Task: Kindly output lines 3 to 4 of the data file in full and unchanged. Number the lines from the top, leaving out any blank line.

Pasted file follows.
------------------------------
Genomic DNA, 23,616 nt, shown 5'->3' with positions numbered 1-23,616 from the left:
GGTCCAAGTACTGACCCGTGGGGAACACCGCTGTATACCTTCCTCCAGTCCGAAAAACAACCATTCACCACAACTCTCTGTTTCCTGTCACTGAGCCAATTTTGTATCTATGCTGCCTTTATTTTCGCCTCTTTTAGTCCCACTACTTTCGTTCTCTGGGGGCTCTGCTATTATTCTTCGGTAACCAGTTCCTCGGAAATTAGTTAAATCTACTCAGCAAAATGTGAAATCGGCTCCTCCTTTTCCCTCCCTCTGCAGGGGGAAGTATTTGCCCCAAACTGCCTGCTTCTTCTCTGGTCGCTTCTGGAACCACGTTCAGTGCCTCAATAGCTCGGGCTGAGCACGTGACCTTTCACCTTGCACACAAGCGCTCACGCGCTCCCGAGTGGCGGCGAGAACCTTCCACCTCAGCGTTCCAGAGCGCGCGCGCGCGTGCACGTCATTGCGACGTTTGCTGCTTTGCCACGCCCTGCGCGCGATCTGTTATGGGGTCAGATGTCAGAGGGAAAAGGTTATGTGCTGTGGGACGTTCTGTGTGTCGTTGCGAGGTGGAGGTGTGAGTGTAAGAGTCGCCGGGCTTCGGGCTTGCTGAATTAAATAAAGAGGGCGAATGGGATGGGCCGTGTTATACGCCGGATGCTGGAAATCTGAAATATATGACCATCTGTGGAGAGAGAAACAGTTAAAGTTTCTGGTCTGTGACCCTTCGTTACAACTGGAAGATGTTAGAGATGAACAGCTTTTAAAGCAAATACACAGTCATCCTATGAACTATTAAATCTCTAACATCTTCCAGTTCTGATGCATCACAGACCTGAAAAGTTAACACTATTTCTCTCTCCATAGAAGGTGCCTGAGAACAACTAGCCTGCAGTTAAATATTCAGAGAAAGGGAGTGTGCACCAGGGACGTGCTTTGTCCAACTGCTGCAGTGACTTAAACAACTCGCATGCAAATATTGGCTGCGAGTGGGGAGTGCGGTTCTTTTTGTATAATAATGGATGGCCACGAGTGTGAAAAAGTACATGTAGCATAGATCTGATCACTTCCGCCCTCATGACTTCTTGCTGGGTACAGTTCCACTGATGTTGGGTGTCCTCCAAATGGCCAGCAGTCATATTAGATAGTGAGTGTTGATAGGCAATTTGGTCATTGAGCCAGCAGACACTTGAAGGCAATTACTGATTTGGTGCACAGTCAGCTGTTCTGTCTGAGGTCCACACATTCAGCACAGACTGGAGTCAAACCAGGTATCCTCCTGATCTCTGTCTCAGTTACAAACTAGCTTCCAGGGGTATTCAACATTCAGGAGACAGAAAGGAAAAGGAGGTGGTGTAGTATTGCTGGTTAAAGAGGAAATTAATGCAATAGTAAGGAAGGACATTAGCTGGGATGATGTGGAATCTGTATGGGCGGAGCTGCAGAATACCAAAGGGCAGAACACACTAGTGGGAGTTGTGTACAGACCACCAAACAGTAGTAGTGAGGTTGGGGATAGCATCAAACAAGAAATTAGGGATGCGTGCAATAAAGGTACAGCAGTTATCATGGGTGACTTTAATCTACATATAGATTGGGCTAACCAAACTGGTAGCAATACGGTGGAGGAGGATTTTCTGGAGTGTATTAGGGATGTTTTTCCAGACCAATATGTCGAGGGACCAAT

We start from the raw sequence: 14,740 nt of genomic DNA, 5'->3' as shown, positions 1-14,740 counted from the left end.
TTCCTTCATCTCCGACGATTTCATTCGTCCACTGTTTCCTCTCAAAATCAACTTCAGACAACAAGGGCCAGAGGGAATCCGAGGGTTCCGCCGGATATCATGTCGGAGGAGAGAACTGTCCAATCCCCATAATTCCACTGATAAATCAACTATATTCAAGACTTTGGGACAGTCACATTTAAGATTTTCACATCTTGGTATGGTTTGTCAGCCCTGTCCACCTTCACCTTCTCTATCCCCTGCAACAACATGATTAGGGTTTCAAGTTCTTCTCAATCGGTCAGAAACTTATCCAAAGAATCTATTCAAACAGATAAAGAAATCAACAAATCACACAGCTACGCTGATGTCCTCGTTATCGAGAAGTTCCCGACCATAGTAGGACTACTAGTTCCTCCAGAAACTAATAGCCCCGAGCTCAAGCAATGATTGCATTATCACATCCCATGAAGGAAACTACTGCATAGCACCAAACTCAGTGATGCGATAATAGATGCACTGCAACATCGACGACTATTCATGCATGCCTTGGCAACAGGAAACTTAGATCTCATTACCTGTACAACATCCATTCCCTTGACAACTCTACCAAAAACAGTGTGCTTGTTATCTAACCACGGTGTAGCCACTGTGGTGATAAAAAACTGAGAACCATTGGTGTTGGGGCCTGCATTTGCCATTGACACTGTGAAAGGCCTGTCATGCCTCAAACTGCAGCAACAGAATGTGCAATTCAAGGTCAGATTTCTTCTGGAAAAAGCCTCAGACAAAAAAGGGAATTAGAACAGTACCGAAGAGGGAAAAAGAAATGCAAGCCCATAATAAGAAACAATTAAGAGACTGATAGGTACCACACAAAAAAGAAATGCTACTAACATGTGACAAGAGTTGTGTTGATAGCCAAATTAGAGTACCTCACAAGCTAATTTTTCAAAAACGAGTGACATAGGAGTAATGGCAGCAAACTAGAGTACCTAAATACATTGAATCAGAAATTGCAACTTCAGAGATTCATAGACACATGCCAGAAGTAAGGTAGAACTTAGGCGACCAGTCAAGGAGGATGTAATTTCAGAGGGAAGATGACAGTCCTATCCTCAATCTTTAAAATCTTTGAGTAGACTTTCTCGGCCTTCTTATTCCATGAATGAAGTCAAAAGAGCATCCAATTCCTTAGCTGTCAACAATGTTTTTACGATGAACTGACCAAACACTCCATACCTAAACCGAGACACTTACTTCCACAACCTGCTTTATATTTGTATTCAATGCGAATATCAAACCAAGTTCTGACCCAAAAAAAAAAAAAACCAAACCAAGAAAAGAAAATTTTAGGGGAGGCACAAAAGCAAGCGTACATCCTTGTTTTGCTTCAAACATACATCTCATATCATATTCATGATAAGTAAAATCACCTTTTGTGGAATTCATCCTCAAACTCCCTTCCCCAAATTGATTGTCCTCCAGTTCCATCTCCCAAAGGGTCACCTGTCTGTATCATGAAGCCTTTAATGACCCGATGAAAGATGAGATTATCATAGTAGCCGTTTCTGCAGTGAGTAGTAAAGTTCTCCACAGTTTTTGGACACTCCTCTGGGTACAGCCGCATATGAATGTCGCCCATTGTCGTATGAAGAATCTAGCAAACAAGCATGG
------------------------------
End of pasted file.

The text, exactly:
We start from the raw sequence: 14,740 nt of genomic DNA, 5'->3' as shown, positions 1-14,740 counted from the left end.
TTCCTTCATCTCCGACGATTTCATTCGTCCACTGTTTCCTCTCAAAATCAACTTCAGACAACAAGGGCCAGAGGGAATCCGAGGGTTCCGCCGGATATCATGTCGGAGGAGAGAACTGTCCAATCCCCATAATTCCACTGATAAATCAACTATATTCAAGACTTTGGGACAGTCACATTTAAGATTTTCACATCTTGGTATGGTTTGTCAGCCCTGTCCACCTTCACCTTCTCTATCCCCTGCAACAACATGATTAGGGTTTCAAGTTCTTCTCAATCGGTCAGAAACTTATCCAAAGAATCTATTCAAACAGATAAAGAAATCAACAAATCACACAGCTACGCTGATGTCCTCGTTATCGAGAAGTTCCCGACCATAGTAGGACTACTAGTTCCTCCAGAAACTAATAGCCCCGAGCTCAAGCAATGATTGCATTATCACATCCCATGAAGGAAACTACTGCATAGCACCAAACTCAGTGATGCGATAATAGATGCACTGCAACATCGACGACTATTCATGCATGCCTTGGCAACAGGAAACTTAGATCTCATTACCTGTACAACATCCATTCCCTTGACAACTCTACCAAAAACAGTGTGCTTGTTATCTAACCACGGTGTAGCCACTGTGGTGATAAAAAACTGAGAACCATTGGTGTTGGGGCCTGCATTTGCCATTGACACTGTGAAAGGCCTGTCATGCCTCAAACTGCAGCAACAGAATGTGCAATTCAAGGTCAGATTTCTTCTGGAAAAAGCCTCAGACAAAAAAGGGAATTAGAACAGTACCGAAGAGGGAAAAAGAAATGCAAGCCCATAATAAGAAACAATTAAGAGACTGATAGGTACCACACAAAAAAGAAATGCTACTAACATGTGACAAGAGTTGTGTTGATAGCCAAATTAGAGTACCTCACAAGCTAATTTTTCAAAAACGAGTGACATAGGAGTAATGGCAGCAAACTAGAGTACCTAAATACATTGAATCAGAAATTGCAACTTCAGAGATTCATAGACACATGCCAGAAGTAAGGTAGAACTTAGGCGACCAGTCAAGGAGGATGTAATTTCAGAGGGAAGATGACAGTCCTATCCTCAATCTTTAAAATCTTTGAGTAGACTTTCTCGGCCTTCTTATTCCATGAATGAAGTCAAAAGAGCATCCAATTCCTTAGCTGTCAACAATGTTTTTACGATGAACTGACCAAACACTCCATACCTAAACCGAGACACTTACTTCCACAACCTGCTTTATATTTGTATTCAATGCGAATATCAAACCAAGTTCTGACCCAAAAAAAAAAAAAACCAAACCAAGAAAAGAAAATTTTAGGGGAGGCACAAAAGCAAGCGTACATCCTTGTTTTGCTTCAAACATACATCTCATATCATATTCATGATAAGTAAAATCACCTTTTGTGGAATTCATCCTCAAACTCCCTTCCCCAAATTGATTGTCCTCCAGTTCCATCTCCCAAAGGGTCACCTGTCTGTATCATGAAGCCTTTAATGACCCGATGAAAGATGAGATTATCATAGTAGCCGTTTCTGCAGTGAGTAGTAAAGTTCTCCACAGTTTTTGGACACTCCTCTGGGTACAGCCGCATATGAATGTCGCCCATTGTCGTATGAAGAATCTAGCAAACAAGCATGG